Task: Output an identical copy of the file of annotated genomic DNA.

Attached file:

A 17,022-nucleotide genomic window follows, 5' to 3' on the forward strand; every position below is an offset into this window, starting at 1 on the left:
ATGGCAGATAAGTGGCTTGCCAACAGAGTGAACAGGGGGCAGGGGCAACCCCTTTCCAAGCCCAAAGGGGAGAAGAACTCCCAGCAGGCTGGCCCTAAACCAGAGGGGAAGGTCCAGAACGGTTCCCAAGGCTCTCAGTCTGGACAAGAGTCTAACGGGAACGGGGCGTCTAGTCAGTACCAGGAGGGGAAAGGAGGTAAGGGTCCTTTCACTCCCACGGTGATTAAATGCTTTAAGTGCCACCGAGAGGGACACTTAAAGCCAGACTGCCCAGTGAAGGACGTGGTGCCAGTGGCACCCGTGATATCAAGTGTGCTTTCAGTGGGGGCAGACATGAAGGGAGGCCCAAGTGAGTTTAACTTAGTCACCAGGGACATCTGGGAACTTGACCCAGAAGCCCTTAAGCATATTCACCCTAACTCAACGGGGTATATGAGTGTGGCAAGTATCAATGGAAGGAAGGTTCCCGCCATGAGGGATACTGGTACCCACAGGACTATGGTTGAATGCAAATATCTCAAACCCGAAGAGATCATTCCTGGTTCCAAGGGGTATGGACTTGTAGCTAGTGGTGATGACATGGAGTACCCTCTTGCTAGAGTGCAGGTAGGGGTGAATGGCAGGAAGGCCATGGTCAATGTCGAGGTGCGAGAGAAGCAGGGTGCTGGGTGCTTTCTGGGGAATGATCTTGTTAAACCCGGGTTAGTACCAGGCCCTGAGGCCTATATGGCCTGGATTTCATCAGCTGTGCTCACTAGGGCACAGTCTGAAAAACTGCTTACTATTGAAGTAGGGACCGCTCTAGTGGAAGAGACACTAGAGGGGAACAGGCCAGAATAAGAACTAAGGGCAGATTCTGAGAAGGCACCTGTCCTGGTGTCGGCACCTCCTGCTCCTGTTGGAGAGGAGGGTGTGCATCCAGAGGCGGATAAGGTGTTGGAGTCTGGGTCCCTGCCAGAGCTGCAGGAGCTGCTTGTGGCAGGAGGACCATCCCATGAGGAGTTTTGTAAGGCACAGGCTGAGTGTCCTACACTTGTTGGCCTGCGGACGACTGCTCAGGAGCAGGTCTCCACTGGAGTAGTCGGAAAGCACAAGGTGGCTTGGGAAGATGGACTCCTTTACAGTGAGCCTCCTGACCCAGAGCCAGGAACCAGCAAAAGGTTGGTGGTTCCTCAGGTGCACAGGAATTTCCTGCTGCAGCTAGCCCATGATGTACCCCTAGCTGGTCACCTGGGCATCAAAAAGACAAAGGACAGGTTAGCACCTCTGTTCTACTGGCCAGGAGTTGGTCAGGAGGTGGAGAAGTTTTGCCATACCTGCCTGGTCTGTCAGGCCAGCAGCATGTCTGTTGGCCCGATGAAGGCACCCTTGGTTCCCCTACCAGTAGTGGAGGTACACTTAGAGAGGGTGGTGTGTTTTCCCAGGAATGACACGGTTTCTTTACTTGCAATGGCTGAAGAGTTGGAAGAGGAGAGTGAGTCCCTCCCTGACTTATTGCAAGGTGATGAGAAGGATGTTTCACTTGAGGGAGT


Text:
A 17,022-nucleotide genomic window follows, 5' to 3' on the forward strand; every position below is an offset into this window, starting at 1 on the left:
ATGGCAGATAAGTGGCTTGCCAACAGAGTGAACAGGGGGCAGGGGCAACCCCTTTCCAAGCCCAAAGGGGAGAAGAACTCCCAGCAGGCTGGCCCTAAACCAGAGGGGAAGGTCCAGAACGGTTCCCAAGGCTCTCAGTCTGGACAAGAGTCTAACGGGAACGGGGCGTCTAGTCAGTACCAGGAGGGGAAAGGAGGTAAGGGTCCTTTCACTCCCACGGTGATTAAATGCTTTAAGTGCCACCGAGAGGGACACTTAAAGCCAGACTGCCCAGTGAAGGACGTGGTGCCAGTGGCACCCGTGATATCAAGTGTGCTTTCAGTGGGGGCAGACATGAAGGGAGGCCCAAGTGAGTTTAACTTAGTCACCAGGGACATCTGGGAACTTGACCCAGAAGCCCTTAAGCATATTCACCCTAACTCAACGGGGTATATGAGTGTGGCAAGTATCAATGGAAGGAAGGTTCCCGCCATGAGGGATACTGGTACCCACAGGACTATGGTTGAATGCAAATATCTCAAACCCGAAGAGATCATTCCTGGTTCCAAGGGGTATGGACTTGTAGCTAGTGGTGATGACATGGAGTACCCTCTTGCTAGAGTGCAGGTAGGGGTGAATGGCAGGAAGGCCATGGTCAATGTCGAGGTGCGAGAGAAGCAGGGTGCTGGGTGCTTTCTGGGGAATGATCTTGTTAAACCCGGGTTAGTACCAGGCCCTGAGGCCTATATGGCCTGGATTTCATCAGCTGTGCTCACTAGGGCACAGTCTGAAAAACTGCTTACTATTGAAGTAGGGACCGCTCTAGTGGAAGAGACACTAGAGGGGAACAGGCCAGAATAAGAACTAAGGGCAGATTCTGAGAAGGCACCTGTCCTGGTGTCGGCACCTCCTGCTCCTGTTGGAGAGGAGGGTGTGCATCCAGAGGCGGATAAGGTGTTGGAGTCTGGGTCCCTGCCAGAGCTGCAGGAGCTGCTTGTGGCAGGAGGACCATCCCATGAGGAGTTTTGTAAGGCACAGGCTGAGTGTCCTACACTTGTTGGCCTGCGGACGACTGCTCAGGAGCAGGTCTCCACTGGAGTAGTCGGAAAGCACAAGGTGGCTTGGGAAGATGGACTCCTTTACAGTGAGCCTCCTGACCCAGAGCCAGGAACCAGCAAAAGGTTGGTGGTTCCTCAGGTGCACAGGAATTTCCTGCTGCAGCTAGCCCATGATGTACCCCTAGCTGGTCACCTGGGCATCAAAAAGACAAAGGACAGGTTAGCACCTCTGTTCTACTGGCCAGGAGTTGGTCAGGAGGTGGAGAAGTTTTGCCATACCTGCCTGGTCTGTCAGGCCAGCAGCATGTCTGTTGGCCCGATGAAGGCACCCTTGGTTCCCCTACCAGTAGTGGAGGTACACTTAGAGAGGGTGGTGTGTTTTCCCAGGAATGACACGGTTTCTTTACTTGCAATGGCTGAAGAGTTGGAAGAGGAGAGTGAGTCCCTCCCTGACTTATTGCAAGGTGATGAGAAGGATGTTTCACTTGAGGGAGT